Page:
A few days later, I poked around in some books and discovered that Kirchner painted this work when he moved to Berlin in 1911. It marked the beginning of a series of paintings he made about city life (one of which, Street Scene, is hung right next to Street at Schöneberg City Park). He was a founding member of the German artist group Die Brücke (“the bridge”), who paved the way for Expressionism, a style of art that rejected realistic depiction in order to represent emotion. For me, this painting exemplifies that city feeling I love: when you are in a huge, sprawling city, which you know is full of people, but which simultaneously feels desolate and lonely and quiet.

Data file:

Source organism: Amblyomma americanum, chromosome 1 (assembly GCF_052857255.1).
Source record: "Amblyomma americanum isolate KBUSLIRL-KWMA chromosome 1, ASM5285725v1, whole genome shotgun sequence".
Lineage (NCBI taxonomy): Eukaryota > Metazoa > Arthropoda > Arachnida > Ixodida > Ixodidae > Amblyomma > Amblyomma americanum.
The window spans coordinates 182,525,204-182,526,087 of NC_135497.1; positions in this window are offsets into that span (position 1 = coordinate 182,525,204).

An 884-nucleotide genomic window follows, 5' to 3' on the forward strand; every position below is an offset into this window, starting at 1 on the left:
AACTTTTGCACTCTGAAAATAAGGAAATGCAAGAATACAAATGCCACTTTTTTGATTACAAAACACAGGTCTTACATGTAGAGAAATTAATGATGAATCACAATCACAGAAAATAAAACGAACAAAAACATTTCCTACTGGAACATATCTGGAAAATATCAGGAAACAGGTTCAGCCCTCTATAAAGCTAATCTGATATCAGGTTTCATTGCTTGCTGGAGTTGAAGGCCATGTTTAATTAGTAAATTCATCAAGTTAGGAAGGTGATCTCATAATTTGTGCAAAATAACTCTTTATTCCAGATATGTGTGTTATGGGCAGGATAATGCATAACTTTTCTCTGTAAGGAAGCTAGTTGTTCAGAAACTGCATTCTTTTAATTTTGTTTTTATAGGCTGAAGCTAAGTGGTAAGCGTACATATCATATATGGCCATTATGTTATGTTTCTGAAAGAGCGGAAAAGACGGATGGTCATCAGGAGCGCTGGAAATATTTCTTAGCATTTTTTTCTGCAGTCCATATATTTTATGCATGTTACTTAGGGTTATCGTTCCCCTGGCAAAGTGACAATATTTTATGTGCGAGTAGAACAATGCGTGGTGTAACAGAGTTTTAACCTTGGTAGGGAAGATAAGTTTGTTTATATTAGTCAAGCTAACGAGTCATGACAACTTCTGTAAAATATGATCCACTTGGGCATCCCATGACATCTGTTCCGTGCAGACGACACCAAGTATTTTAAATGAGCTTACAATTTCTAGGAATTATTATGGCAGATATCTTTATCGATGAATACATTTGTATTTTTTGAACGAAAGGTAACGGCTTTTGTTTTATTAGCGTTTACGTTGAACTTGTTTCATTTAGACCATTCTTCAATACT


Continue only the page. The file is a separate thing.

Visit this painting in the Museum’s Bradley Collection and share your thoughts: How does your eye move through this painting? What memories are sparked for you? What details of the painting draw you in and hold you there?

Chelsea Kelly, the School and Teacher Programs Manager, oversees school tours, special K-12 programming, and events for teachers at the Museum, and also creates resources for educators about the artworks in the Museum’s Collection.
This entry was posted in Art, Education and tagged , , , , , . Bookmark the permalink.

5 Responses to Slow Art–Kirchner’s Street at Schöneberg City Park

  1. Carly says:

    I also think I could look at this painting for half an hour. There are paintings that I enjoy visiting time and again because of the mood they evoke or the stories one can imagine while reflecting on the artists choices or the world they created.